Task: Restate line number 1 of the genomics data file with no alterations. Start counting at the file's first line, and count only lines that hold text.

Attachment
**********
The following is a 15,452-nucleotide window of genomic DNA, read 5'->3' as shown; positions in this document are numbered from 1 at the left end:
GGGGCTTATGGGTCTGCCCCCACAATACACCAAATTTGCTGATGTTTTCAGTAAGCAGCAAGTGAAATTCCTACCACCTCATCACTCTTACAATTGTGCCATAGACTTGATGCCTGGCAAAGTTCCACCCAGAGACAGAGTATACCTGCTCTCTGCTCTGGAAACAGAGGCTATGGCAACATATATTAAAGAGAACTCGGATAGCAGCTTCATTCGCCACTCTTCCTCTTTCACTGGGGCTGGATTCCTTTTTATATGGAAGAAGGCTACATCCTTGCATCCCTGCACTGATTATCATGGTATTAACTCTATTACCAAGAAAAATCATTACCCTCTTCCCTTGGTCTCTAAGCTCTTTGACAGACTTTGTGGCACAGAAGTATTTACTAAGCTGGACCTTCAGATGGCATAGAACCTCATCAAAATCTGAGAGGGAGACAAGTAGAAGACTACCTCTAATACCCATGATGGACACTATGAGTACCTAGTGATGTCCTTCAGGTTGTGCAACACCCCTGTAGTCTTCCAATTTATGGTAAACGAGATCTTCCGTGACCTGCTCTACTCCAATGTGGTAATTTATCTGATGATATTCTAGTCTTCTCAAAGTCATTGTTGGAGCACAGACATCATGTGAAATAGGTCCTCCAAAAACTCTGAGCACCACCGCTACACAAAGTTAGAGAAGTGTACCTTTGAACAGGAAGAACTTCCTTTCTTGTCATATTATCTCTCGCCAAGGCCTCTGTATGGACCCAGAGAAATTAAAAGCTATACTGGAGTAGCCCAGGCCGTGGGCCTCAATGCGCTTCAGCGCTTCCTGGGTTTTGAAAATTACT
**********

The following is a 15,452-nucleotide window of genomic DNA, read 5'->3' as shown; positions in this document are numbered from 1 at the left end: